causal set theory booksreviewed by T. Nelson
Cassini, 2010, 74 pages
y now I guess everybody's gotten bored with superstring theory, with only 10500 possible solutions, and with loop quantum gravity, which is so easy. So we're all asking: what else ya got? Maybe something with a really dull-sounding name, perhaps?
Well, ask no more. There's a new theory called causal set (or causet) theory, based on Hans Reichenbach's old ideas. Reichenbach is remembered for talking a lot about time, but he also said that if there are no causal violations, then causality must determine the topology of space. Physicists are now asking whether the idea of causal nets could be employed to create a model of spacetime.
It's not so new: Einstein talked about it back in 1916. Physicists like Rafael Sorkin, who has a chapter in Foundations of Space and Time (reviewed here), and others are now using it to model quantum gravity. In this model, space is a bunch of nodes connected together by cause and effect. It's closely related to causal dynamical triangulation and also loop quantum gravity. These theories propose a discretization of the causal structure of continuum Lorentzian manifolds; one goal is to preserve GR in the larger-scale approximation. Bateson describes the idea in words (mostly) and concludes that, yes indeed, causal nets can explain most phenomena in quantum mechanics, solve the so-called measurement problem, and account for fermions.
The network itself consists of a lattice of nodes arranged in a triangular shape, rather like a spinfoam structure. The connections between nodes are probabilities and they must sum to 1. The sign of the square root of the probability amplitude corresponds to the spin state of the fermion. Thus every possible event on the net represents something that could be observed about a particle. For example, Bateson says the scaling of the triangles defines the mass of a particle.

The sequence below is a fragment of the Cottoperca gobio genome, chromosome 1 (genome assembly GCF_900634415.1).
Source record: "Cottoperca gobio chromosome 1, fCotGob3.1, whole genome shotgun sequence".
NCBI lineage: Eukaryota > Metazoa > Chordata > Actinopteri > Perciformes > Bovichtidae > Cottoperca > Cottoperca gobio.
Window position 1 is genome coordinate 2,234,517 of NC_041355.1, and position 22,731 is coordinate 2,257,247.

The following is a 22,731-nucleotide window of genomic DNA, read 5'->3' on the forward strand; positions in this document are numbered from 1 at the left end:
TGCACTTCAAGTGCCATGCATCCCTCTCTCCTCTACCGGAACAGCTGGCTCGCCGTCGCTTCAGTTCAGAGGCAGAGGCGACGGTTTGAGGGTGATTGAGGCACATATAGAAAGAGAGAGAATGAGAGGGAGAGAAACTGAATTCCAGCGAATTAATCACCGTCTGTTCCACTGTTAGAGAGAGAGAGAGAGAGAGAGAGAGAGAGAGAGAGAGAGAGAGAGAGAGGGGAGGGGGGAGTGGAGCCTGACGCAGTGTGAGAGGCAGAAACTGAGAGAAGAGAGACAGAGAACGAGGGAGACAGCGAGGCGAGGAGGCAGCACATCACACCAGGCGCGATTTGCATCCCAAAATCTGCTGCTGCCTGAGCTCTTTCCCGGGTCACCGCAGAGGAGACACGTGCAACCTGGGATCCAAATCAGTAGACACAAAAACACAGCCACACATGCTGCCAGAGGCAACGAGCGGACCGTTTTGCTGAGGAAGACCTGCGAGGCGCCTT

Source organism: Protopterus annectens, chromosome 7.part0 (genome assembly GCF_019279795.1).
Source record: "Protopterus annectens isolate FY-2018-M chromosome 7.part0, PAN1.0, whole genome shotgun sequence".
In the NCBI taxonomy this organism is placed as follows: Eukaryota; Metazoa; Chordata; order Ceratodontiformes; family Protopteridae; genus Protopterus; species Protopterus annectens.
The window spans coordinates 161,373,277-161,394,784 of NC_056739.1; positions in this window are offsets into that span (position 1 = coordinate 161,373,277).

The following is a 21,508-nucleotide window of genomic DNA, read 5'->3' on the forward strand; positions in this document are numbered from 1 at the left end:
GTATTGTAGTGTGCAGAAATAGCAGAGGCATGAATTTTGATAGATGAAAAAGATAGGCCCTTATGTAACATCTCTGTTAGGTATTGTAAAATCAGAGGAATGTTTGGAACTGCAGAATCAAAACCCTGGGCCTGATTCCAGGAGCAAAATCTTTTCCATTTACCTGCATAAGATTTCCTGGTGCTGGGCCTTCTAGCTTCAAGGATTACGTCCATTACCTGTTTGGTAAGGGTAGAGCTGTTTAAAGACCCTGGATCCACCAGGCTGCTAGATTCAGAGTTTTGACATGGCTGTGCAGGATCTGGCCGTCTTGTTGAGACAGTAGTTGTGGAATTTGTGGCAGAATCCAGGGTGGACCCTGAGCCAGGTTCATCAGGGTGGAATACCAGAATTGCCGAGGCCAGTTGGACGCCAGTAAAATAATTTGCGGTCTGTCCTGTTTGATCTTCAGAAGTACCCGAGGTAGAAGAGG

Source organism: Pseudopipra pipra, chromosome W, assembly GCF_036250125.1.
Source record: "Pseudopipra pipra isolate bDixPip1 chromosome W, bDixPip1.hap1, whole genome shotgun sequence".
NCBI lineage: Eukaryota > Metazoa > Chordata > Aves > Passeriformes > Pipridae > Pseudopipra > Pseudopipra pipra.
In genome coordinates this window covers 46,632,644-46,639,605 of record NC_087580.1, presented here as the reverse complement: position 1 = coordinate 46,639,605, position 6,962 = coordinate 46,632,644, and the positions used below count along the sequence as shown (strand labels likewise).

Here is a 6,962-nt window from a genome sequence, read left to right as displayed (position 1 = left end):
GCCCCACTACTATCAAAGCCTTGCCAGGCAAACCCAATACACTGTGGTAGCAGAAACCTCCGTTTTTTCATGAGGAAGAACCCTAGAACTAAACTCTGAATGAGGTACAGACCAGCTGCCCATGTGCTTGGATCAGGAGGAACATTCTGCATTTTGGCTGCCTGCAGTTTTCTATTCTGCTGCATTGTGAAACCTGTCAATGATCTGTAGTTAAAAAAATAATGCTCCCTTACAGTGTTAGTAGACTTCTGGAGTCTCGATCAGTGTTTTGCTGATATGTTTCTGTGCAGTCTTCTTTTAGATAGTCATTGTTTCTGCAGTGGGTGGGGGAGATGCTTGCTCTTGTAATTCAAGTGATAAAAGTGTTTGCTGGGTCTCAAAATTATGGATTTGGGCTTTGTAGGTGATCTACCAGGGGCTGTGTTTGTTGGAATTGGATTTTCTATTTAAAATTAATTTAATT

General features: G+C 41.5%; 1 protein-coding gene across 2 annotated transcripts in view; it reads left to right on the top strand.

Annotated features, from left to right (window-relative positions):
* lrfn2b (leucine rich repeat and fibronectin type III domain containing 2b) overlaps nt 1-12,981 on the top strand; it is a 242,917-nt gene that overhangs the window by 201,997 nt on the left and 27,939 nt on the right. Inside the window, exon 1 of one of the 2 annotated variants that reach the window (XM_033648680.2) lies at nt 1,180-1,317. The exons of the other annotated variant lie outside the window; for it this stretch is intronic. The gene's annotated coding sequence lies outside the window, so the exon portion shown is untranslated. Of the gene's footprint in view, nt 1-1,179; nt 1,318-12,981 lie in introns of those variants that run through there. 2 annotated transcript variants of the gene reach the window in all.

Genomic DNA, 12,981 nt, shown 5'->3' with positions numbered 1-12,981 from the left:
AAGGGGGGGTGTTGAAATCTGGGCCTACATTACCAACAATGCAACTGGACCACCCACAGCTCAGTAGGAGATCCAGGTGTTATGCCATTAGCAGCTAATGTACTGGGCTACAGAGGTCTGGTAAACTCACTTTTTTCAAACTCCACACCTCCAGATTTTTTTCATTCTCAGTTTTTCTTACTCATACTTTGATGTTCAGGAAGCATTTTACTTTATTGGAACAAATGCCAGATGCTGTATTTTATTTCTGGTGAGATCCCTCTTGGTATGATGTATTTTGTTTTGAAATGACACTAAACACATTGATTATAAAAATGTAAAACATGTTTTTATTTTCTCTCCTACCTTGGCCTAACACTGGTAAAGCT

But that's not all! If you call right now and if you add randomness to the net, you also get quantum indeterminacy! In the two-slit experiment, to calculate the result you have to consider every possible path the photon could take; in the causal net model, this is corresponds to the conservation of probability.
This is a very clever idea. Bateson compares the network to a bunch of electric wires containing waves of electrical current. In a sense making a measurement is like getting an electric shock when you touch a live wire: even though the electricity is everywhere it's possible for it to go, the shock happens only at a specific point. Whether that's really how quantum wavefunction collapse works or not, it might be a good way of thinking about it.
I'll probably get burned at the stake for suggesting this, but I think this is also a great way of conceptualizing all quantum phenomena. Particles only need to be quantized when they interact. Philosophers tell us we're not individual beings except in relation to others. Maybe that's true in physics as well: the only time a particle is a discrete quantum is when it interacts with something else.
There's one big question remaining: what the heck are these causal nodey things? How could ‘causation’ be the essence of spacetime? I don't think the theory has gotten far enough to answer that question, but if you're interested in radical ideas about how spacetime might work, but don't need the math, this 74-page book is nontechnical enough and witty enough to be worth checking.
Part of this book also is available on Arxiv.
jul 10, 2017